Yamaha DX9 "The performance is about to begin" 1-page introductory colour advertisement from page 75 in the July 1983 issue of Keyboard Magazine.
Yup. You're looking at it. The beginning of (relatively) cheap programmable FM synthesis.
Prior to this advertisement appearing in the July 1983 issue, Yamaha had been cycling through a number of ads that year for their PS10/20, PC100, CP10/11, CE20 and even the CS70m. And then Yamaha went silent in May and June.
And then *this*.
Although it reads like a "pre-launch" advertisement, I've been assured by a few sources that DX7 and DX9 synthesizers were already starting to make it into retail stores either during or shortly after this ad appeared.
And indeed, these new DX instruments were definitely up and running, showing up a month earlier with the Yamaha crew in Chicago at the June 1983 NAMM show. Although everyone at the show was going bonkers over the newly launched gadgetry known as MIDI, there was still a number of high-profile synthesizers getting noticed at the show including Octave Plateau's Voyetra, Sequential Circuit's Prophet T-8, and Kurweil's "private showings of the prototype for their new sampling instrument". <---- Yum.
But can you guess what company got to the front of the line in Keyboard's NAMM write-up? Yup - Yamaha. And the description in Keyboard Magazine provides so much juicy historical information about the initial perception of the keyboards by magazine staff including their surprise at the low retail prices, and future updates to the DX, that I just had to include the whole thing:
"Yamaha brought out two new instruments that use all-digital technology. The DX7 and DX9 are both totally programmable and have five-octave keyboards. The keyboard on the DX7 is both velocity- and pressure-sensitive. Demonstrating the capabilities of these two new products were Toto's David Paich and Steve Porcaro, along with James Newton Howard, formerly with Elton John's band. On-board memory of these units was initially 32 programs, expandable through a ROM pack port. However, we're told that on-board memory is being expanded to something like 256 memory positions. The FM technology used in these instruments is the same found on Yamaha's GS1 and GS2, and since the DXs are programmable you might expect them to cost even more than the GS1. One of the surprises is that the list prices are $1,995.00 for the DX7 and $1,395.00 for the DX9. They're also MIDI-equipped."Of course, unless at the show in June, July's introductory ad might have been a synth junkies' first introduction to the new DX brand since the article didn't appear until the September 1983 issue. I'm sure they would get dang curious after seeing the ad.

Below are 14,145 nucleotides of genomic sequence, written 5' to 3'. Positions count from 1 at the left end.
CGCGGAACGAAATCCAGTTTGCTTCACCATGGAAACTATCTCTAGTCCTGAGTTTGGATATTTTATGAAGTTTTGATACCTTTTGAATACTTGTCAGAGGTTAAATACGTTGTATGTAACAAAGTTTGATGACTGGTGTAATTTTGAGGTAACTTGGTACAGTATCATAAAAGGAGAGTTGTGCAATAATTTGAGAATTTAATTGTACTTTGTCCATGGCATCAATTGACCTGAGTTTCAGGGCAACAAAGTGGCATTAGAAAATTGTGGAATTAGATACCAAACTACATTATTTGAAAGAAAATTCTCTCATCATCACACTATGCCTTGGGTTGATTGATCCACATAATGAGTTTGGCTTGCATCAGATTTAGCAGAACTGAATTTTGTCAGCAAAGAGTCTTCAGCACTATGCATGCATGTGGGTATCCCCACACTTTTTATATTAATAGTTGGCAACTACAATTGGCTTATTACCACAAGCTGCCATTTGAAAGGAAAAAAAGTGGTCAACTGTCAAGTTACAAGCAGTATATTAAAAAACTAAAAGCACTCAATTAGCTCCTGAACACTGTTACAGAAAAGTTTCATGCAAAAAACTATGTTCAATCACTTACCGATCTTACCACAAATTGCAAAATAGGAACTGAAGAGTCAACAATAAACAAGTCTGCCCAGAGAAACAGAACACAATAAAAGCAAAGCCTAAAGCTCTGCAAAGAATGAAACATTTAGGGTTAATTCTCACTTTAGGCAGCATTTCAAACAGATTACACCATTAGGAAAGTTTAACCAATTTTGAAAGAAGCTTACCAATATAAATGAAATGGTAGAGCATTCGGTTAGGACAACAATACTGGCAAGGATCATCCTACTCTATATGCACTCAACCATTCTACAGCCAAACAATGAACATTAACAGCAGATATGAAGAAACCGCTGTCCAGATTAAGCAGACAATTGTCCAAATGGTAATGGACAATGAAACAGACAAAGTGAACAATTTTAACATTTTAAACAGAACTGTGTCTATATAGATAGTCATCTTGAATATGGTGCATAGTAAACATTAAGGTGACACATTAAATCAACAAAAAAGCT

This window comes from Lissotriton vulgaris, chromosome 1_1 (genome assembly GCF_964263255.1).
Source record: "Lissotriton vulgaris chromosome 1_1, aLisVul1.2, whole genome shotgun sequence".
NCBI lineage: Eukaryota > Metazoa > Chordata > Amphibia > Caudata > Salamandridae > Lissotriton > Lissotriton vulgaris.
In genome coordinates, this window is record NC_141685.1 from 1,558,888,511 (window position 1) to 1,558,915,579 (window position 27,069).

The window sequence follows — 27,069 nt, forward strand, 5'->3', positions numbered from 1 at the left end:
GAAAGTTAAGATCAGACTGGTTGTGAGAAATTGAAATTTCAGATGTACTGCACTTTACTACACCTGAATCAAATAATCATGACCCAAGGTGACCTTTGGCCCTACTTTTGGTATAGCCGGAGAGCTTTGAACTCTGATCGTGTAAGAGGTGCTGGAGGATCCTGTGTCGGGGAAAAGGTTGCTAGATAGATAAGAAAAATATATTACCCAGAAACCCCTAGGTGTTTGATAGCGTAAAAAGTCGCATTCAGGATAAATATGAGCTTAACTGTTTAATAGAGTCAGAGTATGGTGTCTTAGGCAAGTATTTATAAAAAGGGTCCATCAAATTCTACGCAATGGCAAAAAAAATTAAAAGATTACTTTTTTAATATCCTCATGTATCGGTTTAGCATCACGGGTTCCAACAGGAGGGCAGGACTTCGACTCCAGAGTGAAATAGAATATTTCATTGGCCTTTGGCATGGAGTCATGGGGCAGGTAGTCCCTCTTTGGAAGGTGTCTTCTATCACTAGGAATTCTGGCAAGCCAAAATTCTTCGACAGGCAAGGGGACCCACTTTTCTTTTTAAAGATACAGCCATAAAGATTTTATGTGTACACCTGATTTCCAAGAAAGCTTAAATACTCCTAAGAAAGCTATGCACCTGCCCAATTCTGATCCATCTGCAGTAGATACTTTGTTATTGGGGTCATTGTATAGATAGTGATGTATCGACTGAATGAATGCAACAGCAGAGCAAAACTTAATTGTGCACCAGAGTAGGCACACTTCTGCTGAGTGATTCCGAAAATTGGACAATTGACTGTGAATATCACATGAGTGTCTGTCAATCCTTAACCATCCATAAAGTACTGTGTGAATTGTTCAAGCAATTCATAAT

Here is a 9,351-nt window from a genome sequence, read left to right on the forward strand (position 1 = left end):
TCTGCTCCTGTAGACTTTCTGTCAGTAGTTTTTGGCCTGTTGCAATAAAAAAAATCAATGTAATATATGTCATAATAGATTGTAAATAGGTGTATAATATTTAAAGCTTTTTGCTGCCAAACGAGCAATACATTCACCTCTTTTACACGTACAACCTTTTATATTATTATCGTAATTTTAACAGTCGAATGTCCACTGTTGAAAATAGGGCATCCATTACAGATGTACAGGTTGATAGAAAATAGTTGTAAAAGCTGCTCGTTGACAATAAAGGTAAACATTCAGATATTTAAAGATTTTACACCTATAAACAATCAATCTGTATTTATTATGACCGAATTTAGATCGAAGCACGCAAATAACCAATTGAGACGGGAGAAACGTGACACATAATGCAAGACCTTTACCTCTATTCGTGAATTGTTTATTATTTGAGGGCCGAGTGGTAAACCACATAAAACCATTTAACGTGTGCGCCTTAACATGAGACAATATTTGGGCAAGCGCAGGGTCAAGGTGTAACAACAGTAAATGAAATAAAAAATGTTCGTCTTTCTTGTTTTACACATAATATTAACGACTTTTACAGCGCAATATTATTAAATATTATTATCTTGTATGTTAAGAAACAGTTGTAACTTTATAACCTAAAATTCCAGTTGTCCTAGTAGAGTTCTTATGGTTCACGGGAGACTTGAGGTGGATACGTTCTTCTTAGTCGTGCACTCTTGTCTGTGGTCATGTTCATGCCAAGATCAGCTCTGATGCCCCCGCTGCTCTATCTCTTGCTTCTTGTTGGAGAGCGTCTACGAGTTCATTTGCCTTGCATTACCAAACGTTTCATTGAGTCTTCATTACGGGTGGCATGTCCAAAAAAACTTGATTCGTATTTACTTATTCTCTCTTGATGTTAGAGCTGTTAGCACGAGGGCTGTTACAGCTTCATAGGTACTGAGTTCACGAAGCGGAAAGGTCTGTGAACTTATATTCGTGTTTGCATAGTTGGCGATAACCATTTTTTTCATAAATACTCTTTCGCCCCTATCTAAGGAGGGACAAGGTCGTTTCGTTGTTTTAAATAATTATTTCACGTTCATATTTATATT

Side note: I wonder if anyone was a little miffed at Yamaha's choice with "DX" for their new offering when Oberheim had already introduced a "DX" drum machine that had advertisements also running in Keyboard at the exact same time. Not that there would be confusion. Just pointing it out.
Anyways, I was originally going to give this blog entry a more generic FM title that could cover off both the DX7 and DX9. Through the use of dramatic lighting together with the dark background of the ad, Yamaha did a good job of keeping the synthesizer in the photo looking mysterious, kinda suggesting that Yamaha wanted to leave it more generic to cover off both synths. But I can still just make out the "DX9" name in the top left corner of the front panel as well as the four-operator algorithm diagrams in the top right. Plus, the title itself provides the DX9's lower $1,395 price point. So, in the end I went with a more direct DX9.
Plus, since I had always thought the DX7 was promoted prior to the DX9, giving this a DX9-related title helps make the point that it graced the pages of Keyboard Magazine first. Respect to that!
Yamaha advertisements had a number of different design themes depending on the series of gear being promoted. And although this ad is really the start of a "new" series of gear, the designers of the ad did keep a few characteristics from previous ads.
For example, Yamaha used the dark background and eye-popping white title and ad-copy found in ads like this 1982 CS70m advertisement.
Or maybe a better (and earlier) example is this 1979 Electone E-70 ad with its mysterious lighting and super-minimal ad-copy:
Nope. Wait... :)
The best example probably comes straight from ads for the DX7 and DX9's FM big daddy - the GS-1.
In my blog post for this ad and another GS1/GS2 advertisement, I explained my thoughts on Yamaha's decision to keep the complicated mess that can be FM synthesis out of the ads. And since the GS1 wasn't programmable anyways, why complicate things. Its a magic box. End of story. So, Yamaha made the right decision and kept FM simple in ads for the GS1 and GS2. And, based on this first introductory ad for the DX9, they also seemed to be keeping it simple for the next generation of FM synthesizers.
But would Yamaha be able to continue to keep it simple in DX ads?
We all know that the DX9's bigger brother the DX7 managed to become "the first commercially successful digital synthesizer" even though it had the "reputation of a hard-to-program synthesizer". Wikipedia's words, not mine.
So, whether Yamaha or anyone else was able to explain how FM worked in ads or articles, the company was still ultimately the winner.